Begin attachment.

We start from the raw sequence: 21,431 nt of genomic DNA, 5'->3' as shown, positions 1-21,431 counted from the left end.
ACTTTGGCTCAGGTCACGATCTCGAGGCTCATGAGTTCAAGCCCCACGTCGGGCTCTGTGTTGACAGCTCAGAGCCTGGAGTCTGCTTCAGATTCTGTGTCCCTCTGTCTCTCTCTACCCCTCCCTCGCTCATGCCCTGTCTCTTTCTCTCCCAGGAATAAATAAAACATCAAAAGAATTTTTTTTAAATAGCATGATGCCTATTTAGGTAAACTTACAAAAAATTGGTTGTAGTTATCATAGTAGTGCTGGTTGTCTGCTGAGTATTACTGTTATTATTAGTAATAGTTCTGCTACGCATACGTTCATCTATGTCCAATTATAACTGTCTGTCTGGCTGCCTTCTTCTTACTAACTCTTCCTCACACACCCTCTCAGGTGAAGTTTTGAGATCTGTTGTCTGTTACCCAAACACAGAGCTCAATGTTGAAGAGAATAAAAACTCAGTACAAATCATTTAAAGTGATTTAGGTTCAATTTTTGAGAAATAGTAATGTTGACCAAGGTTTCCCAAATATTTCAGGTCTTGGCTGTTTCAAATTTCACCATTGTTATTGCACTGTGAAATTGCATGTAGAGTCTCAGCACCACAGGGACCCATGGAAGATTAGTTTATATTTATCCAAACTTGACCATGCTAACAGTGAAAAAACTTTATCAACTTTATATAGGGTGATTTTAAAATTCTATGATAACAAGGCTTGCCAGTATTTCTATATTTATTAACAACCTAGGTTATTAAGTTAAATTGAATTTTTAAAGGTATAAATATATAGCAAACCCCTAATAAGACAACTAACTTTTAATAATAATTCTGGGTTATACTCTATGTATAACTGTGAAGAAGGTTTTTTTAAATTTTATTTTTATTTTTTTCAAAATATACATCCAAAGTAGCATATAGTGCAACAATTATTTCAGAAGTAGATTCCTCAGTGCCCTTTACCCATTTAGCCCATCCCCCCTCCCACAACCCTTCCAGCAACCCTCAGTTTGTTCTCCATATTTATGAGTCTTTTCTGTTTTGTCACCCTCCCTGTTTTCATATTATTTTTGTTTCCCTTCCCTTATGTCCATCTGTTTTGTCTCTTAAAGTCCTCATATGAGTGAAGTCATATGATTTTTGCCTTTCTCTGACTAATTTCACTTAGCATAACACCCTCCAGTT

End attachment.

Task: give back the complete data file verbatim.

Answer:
We start from the raw sequence: 21,431 nt of genomic DNA, 5'->3' as shown, positions 1-21,431 counted from the left end.
ACTTTGGCTCAGGTCACGATCTCGAGGCTCATGAGTTCAAGCCCCACGTCGGGCTCTGTGTTGACAGCTCAGAGCCTGGAGTCTGCTTCAGATTCTGTGTCCCTCTGTCTCTCTCTACCCCTCCCTCGCTCATGCCCTGTCTCTTTCTCTCCCAGGAATAAATAAAACATCAAAAGAATTTTTTTTAAATAGCATGATGCCTATTTAGGTAAACTTACAAAAAATTGGTTGTAGTTATCATAGTAGTGCTGGTTGTCTGCTGAGTATTACTGTTATTATTAGTAATAGTTCTGCTACGCATACGTTCATCTATGTCCAATTATAACTGTCTGTCTGGCTGCCTTCTTCTTACTAACTCTTCCTCACACACCCTCTCAGGTGAAGTTTTGAGATCTGTTGTCTGTTACCCAAACACAGAGCTCAATGTTGAAGAGAATAAAAACTCAGTACAAATCATTTAAAGTGATTTAGGTTCAATTTTTGAGAAATAGTAATGTTGACCAAGGTTTCCCAAATATTTCAGGTCTTGGCTGTTTCAAATTTCACCATTGTTATTGCACTGTGAAATTGCATGTAGAGTCTCAGCACCACAGGGACCCATGGAAGATTAGTTTATATTTATCCAAACTTGACCATGCTAACAGTGAAAAAACTTTATCAACTTTATATAGGGTGATTTTAAAATTCTATGATAACAAGGCTTGCCAGTATTTCTATATTTATTAACAACCTAGGTTATTAAGTTAAATTGAATTTTTAAAGGTATAAATATATAGCAAACCCCTAATAAGACAACTAACTTTTAATAATAATTCTGGGTTATACTCTATGTATAACTGTGAAGAAGGTTTTTTTAAATTTTATTTTTATTTTTTTCAAAATATACATCCAAAGTAGCATATAGTGCAACAATTATTTCAGAAGTAGATTCCTCAGTGCCCTTTACCCATTTAGCCCATCCCCCCTCCCACAACCCTTCCAGCAACCCTCAGTTTGTTCTCCATATTTATGAGTCTTTTCTGTTTTGTCACCCTCCCTGTTTTCATATTATTTTTGTTTCCCTTCCCTTATGTCCATCTGTTTTGTCTCTTAAAGTCCTCATATGAGTGAAGTCATATGATTTTTGCCTTTCTCTGACTAATTTCACTTAGCATAACACCCTCCAGTT